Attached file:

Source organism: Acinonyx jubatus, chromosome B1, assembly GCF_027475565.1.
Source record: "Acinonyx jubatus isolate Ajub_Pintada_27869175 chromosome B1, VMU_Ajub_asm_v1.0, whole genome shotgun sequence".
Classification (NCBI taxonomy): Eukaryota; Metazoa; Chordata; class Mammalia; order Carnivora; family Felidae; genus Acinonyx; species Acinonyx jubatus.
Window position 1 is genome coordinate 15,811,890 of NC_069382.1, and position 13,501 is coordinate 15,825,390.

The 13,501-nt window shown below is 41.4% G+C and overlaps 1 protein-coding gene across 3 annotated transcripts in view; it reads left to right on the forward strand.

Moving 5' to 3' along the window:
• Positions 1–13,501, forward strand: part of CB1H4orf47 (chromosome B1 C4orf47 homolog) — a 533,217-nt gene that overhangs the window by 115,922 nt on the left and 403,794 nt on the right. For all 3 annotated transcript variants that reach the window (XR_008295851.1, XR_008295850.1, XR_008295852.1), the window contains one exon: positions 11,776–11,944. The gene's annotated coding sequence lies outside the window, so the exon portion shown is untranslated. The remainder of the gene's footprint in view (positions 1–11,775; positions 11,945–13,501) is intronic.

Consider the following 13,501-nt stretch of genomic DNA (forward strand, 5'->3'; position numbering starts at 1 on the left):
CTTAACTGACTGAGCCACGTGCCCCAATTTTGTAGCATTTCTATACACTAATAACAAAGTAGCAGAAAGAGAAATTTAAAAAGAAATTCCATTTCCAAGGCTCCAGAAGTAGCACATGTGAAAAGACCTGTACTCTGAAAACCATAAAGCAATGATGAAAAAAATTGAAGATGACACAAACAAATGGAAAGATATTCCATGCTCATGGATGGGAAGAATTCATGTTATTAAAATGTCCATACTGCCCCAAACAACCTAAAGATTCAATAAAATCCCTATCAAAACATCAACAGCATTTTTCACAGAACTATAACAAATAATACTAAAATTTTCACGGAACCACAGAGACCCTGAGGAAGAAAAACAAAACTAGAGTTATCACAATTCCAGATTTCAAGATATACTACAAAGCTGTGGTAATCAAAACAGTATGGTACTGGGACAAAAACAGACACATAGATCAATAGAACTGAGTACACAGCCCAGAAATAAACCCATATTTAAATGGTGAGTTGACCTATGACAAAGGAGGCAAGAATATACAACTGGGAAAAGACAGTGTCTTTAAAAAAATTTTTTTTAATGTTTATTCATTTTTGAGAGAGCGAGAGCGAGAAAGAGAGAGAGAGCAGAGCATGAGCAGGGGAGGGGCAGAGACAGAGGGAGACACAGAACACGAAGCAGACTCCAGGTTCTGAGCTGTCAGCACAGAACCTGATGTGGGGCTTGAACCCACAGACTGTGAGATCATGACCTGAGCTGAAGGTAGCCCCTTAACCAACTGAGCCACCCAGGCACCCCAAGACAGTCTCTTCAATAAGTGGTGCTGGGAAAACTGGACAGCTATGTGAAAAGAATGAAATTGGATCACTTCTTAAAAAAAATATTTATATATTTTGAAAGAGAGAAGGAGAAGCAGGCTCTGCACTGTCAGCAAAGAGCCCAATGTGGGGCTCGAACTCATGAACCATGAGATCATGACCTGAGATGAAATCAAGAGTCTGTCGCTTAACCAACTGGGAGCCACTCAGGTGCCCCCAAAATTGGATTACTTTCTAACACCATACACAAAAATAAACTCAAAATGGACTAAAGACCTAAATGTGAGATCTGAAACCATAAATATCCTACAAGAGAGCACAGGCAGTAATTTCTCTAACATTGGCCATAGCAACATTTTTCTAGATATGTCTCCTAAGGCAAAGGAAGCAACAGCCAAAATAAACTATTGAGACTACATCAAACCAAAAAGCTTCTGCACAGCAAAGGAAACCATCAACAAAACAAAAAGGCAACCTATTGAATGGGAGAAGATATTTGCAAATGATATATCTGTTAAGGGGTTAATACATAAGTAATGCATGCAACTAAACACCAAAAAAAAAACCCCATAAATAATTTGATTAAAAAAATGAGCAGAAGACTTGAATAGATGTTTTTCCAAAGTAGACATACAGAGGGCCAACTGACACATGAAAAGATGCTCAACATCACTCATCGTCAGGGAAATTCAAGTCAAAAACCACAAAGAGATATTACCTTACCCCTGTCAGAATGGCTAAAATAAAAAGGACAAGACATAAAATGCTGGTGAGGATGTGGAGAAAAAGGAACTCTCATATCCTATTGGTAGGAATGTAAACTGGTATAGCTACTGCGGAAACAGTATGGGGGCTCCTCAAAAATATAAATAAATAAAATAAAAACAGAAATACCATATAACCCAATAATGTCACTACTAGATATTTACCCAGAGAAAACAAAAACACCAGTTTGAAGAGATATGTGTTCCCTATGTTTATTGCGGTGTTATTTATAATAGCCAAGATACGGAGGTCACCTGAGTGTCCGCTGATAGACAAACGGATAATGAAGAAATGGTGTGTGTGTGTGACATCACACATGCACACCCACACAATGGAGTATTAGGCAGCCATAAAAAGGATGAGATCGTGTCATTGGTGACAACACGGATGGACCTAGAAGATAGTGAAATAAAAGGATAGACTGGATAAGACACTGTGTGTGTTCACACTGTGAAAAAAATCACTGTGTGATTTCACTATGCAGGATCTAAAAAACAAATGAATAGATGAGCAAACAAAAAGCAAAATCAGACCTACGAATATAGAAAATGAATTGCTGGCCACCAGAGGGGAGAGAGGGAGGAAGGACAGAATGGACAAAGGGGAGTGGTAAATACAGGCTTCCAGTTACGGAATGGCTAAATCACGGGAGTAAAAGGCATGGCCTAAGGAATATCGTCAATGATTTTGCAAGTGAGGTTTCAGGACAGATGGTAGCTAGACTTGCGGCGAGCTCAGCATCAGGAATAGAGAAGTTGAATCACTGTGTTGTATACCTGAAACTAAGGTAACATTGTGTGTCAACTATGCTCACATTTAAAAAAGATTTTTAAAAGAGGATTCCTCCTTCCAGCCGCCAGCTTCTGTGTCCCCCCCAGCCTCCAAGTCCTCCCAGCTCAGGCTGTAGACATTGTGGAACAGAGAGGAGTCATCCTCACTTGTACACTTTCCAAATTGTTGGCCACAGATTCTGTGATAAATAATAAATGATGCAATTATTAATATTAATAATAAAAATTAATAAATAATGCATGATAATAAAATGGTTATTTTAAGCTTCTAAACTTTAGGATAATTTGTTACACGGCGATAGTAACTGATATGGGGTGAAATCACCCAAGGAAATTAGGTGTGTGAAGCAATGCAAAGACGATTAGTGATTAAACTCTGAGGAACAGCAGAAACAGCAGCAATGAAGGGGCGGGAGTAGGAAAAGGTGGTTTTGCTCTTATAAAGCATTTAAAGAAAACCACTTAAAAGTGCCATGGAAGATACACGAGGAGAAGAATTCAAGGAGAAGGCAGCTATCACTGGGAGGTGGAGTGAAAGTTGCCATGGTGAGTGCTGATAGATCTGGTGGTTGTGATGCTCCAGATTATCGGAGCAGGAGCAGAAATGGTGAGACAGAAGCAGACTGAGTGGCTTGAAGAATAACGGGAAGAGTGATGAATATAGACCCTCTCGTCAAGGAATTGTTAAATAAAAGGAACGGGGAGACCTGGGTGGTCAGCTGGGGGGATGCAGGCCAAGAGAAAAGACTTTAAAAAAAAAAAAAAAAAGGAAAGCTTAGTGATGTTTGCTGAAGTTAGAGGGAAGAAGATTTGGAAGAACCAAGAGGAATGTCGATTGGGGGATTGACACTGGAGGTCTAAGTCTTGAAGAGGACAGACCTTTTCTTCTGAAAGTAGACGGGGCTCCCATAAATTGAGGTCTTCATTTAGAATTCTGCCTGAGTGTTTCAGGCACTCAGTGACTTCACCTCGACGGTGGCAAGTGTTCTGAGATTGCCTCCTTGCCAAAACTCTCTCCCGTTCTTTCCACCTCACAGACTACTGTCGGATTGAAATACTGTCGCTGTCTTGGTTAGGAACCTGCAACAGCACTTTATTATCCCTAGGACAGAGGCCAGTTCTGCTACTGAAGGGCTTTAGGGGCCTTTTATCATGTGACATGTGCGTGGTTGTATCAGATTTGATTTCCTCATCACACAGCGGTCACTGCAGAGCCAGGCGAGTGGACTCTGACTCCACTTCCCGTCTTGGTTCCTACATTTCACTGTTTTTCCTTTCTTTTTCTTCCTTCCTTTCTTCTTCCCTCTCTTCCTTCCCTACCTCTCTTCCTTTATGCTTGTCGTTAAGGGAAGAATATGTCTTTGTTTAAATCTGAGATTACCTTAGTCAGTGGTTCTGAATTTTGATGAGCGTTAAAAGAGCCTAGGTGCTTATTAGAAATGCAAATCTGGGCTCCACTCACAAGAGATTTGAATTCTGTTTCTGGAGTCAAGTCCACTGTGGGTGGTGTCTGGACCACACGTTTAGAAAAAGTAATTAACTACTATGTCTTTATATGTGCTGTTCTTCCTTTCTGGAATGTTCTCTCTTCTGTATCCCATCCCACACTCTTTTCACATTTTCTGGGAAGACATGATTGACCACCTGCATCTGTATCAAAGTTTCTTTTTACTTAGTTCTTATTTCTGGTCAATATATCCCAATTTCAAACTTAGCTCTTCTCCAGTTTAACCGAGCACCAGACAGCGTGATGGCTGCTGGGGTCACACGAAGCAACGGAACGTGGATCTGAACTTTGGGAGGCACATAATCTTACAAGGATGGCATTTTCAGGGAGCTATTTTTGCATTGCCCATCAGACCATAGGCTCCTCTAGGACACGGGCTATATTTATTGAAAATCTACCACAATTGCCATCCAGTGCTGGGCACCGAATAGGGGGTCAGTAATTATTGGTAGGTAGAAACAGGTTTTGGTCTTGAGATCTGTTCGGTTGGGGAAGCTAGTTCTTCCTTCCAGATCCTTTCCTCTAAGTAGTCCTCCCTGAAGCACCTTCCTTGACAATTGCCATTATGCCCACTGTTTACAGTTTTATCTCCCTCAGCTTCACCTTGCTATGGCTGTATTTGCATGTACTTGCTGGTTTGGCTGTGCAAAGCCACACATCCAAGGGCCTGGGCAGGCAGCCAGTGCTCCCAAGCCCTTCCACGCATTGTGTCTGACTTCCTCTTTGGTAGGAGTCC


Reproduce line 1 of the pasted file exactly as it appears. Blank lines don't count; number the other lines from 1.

Source organism: Acinonyx jubatus, chromosome B1, assembly GCF_027475565.1.